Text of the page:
Chase Camarena gingerly placed his palm over his chest and grinned.
“I have two weird scars,” the soft-spoken 26-year-old said, tracing an “x” over his right pectoral.
One is from the knife blade that pierced his skin that Saturday night, he explained.
A tube doctors used to drain blood from his right lung left the other.
At times, Camarena laughed as he spoke of an attack that left him in a Wichita hospital fighting critical injuries for eight days.
He joined the J.C. Penney loss prevention team a little more than a year ago. A tax preparer by day, Camarena decided to pair his degree in business administration with a bachelor’s in accounting. He needed money to pay for more schooling.
Working part time as a loss prevention officer — hired by retailers to recover stolen merchandise — added excitement to his otherwise orderly work day.
But on Nov. 10, following a confrontation with an armed shoplifter, he lay in the parking lot of Towne East Square, unsure he’d live to see Nov. 11.
“It was totally unexpected. Sometimes you just don’t see those things coming,” Camarena said as he sat behind his tidy desk at Neighborhood Income Tax Service two weeks after doctors said he could return to work.
“It seemed like a standard stop at the time, but things can change in an instant.”
He wasn’t scheduled to work that night.
But Camarena, eager to wind down, stuck around.
Sometime before 6:30 p.m., Camarena and his partner — a fellow J.C. Penney loss prevention officer — were monitoring video feeds from dozens of store security cameras at Towne East Square.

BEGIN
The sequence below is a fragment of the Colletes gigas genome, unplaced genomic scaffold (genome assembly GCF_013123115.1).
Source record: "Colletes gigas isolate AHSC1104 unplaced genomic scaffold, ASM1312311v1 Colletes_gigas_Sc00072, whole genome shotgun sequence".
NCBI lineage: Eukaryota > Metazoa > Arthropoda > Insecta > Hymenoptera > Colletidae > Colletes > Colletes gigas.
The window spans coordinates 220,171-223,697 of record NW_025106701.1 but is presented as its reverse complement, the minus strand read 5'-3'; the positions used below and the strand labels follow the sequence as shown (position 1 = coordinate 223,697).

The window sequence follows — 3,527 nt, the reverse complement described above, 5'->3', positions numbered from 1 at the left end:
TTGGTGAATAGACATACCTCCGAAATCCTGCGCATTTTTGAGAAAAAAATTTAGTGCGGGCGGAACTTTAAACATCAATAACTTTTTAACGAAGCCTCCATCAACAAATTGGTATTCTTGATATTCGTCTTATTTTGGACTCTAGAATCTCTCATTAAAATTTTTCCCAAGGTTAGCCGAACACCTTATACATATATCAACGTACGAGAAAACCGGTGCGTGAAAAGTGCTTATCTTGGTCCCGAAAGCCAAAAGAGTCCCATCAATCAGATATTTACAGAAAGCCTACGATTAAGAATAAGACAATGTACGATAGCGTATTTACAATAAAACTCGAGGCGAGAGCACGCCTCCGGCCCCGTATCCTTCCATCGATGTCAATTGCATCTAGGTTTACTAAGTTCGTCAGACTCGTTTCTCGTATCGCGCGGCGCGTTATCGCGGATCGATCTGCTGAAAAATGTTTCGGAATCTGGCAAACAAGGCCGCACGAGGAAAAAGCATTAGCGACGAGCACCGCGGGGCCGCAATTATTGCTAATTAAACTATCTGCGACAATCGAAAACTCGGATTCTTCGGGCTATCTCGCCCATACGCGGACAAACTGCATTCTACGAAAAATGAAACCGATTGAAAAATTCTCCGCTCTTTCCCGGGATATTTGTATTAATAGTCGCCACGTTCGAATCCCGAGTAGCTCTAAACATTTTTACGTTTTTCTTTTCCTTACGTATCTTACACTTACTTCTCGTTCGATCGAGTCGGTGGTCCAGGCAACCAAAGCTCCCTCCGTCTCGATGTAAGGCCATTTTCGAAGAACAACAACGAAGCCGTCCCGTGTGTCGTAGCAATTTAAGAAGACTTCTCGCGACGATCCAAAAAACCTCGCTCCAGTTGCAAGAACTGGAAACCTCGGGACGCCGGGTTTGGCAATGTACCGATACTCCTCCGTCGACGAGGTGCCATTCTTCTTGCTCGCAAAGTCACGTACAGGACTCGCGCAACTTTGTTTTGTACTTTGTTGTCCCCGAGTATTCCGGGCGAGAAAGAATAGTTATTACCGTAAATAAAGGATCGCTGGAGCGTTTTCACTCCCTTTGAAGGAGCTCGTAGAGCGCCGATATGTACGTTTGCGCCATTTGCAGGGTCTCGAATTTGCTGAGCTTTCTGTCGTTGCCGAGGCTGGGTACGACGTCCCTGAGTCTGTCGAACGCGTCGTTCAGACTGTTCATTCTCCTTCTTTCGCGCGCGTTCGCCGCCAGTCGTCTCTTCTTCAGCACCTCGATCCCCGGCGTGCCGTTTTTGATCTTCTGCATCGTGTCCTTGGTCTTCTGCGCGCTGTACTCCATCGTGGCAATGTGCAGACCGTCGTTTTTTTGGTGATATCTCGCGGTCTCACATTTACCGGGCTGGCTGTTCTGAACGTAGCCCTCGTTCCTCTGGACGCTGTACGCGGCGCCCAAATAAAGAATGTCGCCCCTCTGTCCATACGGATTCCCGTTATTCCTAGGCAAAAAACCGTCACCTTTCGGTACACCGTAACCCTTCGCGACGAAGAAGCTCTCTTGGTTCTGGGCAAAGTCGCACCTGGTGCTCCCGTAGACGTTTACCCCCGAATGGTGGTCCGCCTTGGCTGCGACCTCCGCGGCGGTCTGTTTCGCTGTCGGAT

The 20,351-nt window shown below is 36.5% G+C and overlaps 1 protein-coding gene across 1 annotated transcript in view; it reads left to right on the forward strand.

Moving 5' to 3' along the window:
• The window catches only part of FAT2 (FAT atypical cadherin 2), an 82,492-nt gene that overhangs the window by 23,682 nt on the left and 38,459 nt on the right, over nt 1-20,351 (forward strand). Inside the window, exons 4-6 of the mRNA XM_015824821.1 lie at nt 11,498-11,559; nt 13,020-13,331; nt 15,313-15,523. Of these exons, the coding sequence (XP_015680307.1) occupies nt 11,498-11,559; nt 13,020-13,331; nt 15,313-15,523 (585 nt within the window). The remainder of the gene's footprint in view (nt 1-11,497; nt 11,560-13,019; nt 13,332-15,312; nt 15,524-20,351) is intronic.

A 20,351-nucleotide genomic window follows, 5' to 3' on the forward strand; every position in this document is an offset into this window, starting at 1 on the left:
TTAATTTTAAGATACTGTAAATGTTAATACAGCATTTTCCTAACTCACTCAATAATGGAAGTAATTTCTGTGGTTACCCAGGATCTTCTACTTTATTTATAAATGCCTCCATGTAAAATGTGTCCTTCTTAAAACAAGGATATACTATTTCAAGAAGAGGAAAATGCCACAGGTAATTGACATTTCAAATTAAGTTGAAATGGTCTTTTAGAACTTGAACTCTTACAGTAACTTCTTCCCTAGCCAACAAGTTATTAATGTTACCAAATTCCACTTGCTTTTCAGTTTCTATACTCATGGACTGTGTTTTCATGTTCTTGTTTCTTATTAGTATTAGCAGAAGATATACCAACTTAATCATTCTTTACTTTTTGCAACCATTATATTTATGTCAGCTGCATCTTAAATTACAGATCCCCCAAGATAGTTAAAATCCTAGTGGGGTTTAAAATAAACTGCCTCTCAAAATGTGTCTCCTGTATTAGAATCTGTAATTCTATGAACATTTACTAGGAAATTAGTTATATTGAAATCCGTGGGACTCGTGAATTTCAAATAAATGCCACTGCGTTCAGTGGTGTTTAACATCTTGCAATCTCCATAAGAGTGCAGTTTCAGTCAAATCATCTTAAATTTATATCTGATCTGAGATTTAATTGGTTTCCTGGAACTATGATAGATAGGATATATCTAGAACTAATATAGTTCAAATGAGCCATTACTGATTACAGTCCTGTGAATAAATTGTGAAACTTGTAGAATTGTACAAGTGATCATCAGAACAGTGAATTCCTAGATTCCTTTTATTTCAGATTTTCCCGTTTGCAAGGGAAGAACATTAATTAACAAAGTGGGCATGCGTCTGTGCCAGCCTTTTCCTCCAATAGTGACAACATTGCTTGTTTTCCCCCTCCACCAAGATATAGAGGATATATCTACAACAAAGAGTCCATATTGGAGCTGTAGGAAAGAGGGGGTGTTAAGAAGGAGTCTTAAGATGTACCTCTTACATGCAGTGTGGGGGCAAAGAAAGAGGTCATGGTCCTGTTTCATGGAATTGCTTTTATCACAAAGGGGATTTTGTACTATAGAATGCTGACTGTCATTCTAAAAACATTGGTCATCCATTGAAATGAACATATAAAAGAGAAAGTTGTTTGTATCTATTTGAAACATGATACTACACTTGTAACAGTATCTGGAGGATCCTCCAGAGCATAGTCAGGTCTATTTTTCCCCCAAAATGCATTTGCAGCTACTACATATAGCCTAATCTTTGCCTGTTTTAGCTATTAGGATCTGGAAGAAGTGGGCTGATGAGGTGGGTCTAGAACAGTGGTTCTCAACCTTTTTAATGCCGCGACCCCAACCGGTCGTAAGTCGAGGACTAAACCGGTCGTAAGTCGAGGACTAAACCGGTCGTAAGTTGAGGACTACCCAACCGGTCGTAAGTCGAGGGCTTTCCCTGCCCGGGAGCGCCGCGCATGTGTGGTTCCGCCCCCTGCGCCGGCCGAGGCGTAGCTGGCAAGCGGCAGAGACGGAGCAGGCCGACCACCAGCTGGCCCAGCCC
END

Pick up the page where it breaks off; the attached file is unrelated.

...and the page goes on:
Camarena said they witnessed a man and a woman stuffing clothing into their own, loose-fitting attire.
“They were racking it up pretty fast,” he recalled. “Before we knew it, it seemed like they had about $100 worth of merchandise.”
Within minutes, the duo ducked out the store’s west doors.
The officers followed, halting the pair.
The man and the woman denied the theft, Camarena said, and pushed past.
“They kept wanting to go out to their car. That’s when we had to get physical.”
In a joint effort, the officers wrestled the man to the ground. Camarena said he pulled out handcuffs and tried to snap them on the man’s wrists.
When the woman walked off, Camarena’s partner left the scuffle to follow her.
That’s when the man pulled a knife.
Still crouching on the pavement, Camarena said he saw “a quick upper-cut motion.” Felt a thud. Saw blood on the blade.
Then Camarena felt warm wetness on his shirt.
“At first I didn’t think I got stabbed. I thought it (the knife) bounced off my chest. I felt the blunt force,” he said, remembering the attack.
Later he learned the blade sliced through his lung, causing internal bleeding.
“Then all of a sudden blood squirted out of my mouth.”
As he lay on the pavement, staring at the sky, Camarena said he listened to chaos unfolding around him and struggled to breathe. “Twenty-six years on this earth was pretty good,” he recalled thinking.
One man — probably a shopper, Camarena said — took off his coat and pressed it to the wound. He spoke calmly to Camarena until paramedics arrived.
Authorities on the scene that night said other J.C. Penney employees, mall security and shoppers detained the suspects — later identified as Jaison E. Travelbee, 38, and Tracy J. Cordray, 37— until police arrived to arrest the pair.
Travelbee is charged with aggravated battery in connection with Camarena’s stabbing and aggravated assault with a deadly weapon — both felonies — and misdemeanor theft, according to Sedgwick County District Attorney’s Office spokeswoman Georgia Cole.
He is being held in Sedgwick County Jail in lieu of $50,000 bond. He is set for jury trial Jan. 22 and faces a minimum presumptive prison sentence of 38 months, if found guilty of the charges.